The endangered black pheasant pigeon, with its black and orange feathers and red eyes, remained a mystery for more than a century after it was first and last spotted by researchers in 1882.
However, after 140 years, this bird was discovered for the second time.
The bird lives on rugged Fergusson Island, which covers an area of just over 500 square miles, off the southeast coast of Papua New Guinea.
A team of researchers with the National Museum of Papua New Guinea, the Cornell Laboratory of Ornithology and the American Bird Conservancy arrived in September hoping to spot the bird.
The team talked to local residents to help set up camera traps to photograph the bird. according to re:wildhelps fund these efforts.
For nearly a month, the team went without evidence of the bird. But just two days before the researchers left the island, Jordan Boersma, a postdoctoral researcher at the Cornell Laboratory of Ornithology and co-leader of the expedition team, “became famous” when he saw the bird survive. camera.
“After a month of searching, seeing the first photos of a pheasant-pigeon felt like finding a unicorn,” John C. Mittermeier, director of the American Bird Conservancy’s lost birds program, said in a statement. One moment you dream your whole life as a ranger and bird watcher.”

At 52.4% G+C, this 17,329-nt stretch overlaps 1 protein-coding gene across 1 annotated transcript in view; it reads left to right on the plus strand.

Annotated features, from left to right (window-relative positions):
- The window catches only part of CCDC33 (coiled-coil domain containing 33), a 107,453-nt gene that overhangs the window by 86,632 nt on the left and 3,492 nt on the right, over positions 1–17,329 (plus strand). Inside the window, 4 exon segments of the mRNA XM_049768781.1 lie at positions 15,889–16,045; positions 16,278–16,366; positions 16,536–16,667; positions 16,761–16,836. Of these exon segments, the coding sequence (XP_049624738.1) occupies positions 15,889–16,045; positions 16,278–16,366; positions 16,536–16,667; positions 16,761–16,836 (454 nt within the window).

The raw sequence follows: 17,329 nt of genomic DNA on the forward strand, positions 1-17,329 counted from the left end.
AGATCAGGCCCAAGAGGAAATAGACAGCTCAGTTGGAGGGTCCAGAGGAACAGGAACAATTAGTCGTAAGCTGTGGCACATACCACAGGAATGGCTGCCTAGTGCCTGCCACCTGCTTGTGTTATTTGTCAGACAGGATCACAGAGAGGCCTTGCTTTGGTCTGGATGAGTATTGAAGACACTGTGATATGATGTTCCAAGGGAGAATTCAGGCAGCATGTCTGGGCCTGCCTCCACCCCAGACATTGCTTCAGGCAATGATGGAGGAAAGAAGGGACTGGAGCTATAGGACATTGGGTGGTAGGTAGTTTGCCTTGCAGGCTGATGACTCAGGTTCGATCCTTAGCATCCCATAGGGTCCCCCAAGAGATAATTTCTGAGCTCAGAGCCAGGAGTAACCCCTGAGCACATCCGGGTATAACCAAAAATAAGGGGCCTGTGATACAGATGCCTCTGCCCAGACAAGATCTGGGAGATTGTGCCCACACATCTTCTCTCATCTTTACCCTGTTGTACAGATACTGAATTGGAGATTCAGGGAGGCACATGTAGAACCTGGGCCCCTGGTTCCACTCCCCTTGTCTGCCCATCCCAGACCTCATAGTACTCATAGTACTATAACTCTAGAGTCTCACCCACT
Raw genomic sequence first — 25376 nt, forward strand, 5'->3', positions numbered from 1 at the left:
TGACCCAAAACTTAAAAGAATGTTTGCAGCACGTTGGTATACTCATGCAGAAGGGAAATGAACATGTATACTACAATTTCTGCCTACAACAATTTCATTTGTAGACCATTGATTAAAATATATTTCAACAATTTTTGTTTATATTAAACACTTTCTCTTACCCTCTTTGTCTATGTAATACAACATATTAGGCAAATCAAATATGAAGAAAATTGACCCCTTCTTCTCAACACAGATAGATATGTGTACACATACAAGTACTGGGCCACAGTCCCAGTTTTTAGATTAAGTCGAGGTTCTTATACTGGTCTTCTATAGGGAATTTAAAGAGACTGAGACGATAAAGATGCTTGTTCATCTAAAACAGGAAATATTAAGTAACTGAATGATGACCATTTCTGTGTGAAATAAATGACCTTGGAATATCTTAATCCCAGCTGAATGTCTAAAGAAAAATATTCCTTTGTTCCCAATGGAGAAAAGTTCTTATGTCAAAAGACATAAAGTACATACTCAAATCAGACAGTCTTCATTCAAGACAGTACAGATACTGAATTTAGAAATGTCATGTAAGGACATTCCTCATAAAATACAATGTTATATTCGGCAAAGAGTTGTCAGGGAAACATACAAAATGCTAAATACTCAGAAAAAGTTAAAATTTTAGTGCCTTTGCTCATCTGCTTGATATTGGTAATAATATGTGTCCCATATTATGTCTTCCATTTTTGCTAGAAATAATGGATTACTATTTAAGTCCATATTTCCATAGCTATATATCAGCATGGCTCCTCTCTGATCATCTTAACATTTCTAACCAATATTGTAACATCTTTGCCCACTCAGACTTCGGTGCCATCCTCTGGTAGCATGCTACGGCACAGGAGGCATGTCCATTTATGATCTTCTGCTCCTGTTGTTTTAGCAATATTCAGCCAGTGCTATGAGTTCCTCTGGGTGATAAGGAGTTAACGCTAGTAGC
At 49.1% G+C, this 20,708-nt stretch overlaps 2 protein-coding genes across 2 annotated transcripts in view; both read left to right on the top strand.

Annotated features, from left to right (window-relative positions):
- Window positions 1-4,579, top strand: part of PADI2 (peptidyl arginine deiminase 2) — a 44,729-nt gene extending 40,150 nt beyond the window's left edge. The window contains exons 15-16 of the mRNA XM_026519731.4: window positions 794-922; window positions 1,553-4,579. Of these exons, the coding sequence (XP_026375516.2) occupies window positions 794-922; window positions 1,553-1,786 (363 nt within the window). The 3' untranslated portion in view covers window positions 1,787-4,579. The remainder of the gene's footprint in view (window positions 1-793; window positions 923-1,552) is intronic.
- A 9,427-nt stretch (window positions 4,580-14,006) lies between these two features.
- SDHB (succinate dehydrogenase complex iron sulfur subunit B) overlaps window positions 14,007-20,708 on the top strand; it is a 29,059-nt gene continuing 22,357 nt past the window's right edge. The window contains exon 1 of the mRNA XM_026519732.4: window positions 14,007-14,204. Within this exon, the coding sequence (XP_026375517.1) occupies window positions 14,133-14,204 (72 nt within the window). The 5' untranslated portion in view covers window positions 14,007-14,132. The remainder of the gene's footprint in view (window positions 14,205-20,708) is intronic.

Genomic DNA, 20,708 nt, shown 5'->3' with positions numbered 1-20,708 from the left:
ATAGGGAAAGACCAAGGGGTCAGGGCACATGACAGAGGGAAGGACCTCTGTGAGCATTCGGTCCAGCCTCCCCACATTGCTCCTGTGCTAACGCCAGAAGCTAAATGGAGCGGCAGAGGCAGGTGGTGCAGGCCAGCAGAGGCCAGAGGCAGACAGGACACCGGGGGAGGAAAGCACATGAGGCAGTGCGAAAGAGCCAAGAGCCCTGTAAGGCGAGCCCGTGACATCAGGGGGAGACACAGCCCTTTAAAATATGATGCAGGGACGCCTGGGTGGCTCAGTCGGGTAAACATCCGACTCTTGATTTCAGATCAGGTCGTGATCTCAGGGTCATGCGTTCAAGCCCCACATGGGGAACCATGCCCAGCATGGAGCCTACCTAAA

The discovery came after some members of the research team tried to find the bird in 2019 but failed to find any trace of it.
The researchers attributed their success to a local hunter, Augustin Gregory, who told them he had seen the ground-dwelling bird and heard its calls in an area of steep ridges and ravines.
The team then traveled to the island’s densely forested area, where they placed a camera on a 3,200-foot-high ridge near the river where the image was taken.
Serena Ketaloya, a ranger from Papua New Guinea’s Milne Bay, said local communities were “very excited” by the news, as many people had not seen or heard of the bird until the research team arrived on the island.
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Not much is known about the black-headed pheasant-pigeon. The population of the species is uncertain, but it is listed as an endangered species International Union for Conservation of Nature🇧🇷 As of July 2021, its estimated population is between 50 and 249 birds.
Researchers suspect that the species’ population is declining due to deforestation and loss of forest habitat. According to the EDGE of Existence global conservation program🇧🇷
Conservationists hope the confirmation of the black pheasant-pigeon’s existence will give hope to other birds that have not been seen for decades. The team hopes to return to Fergusson Island to check the population of the species.
“The reason I care, and I think we should all care, is because this bird means something to local people and continues to mean something,” Boersma said. “It’s part of their legends and culture. If we lose this species, it loses its cultural significance as well as the role it plays in this fantastic ecosystem.”
Follow Jordan Mendoza on Twitter: @jordan_mendoza5🇧🇷
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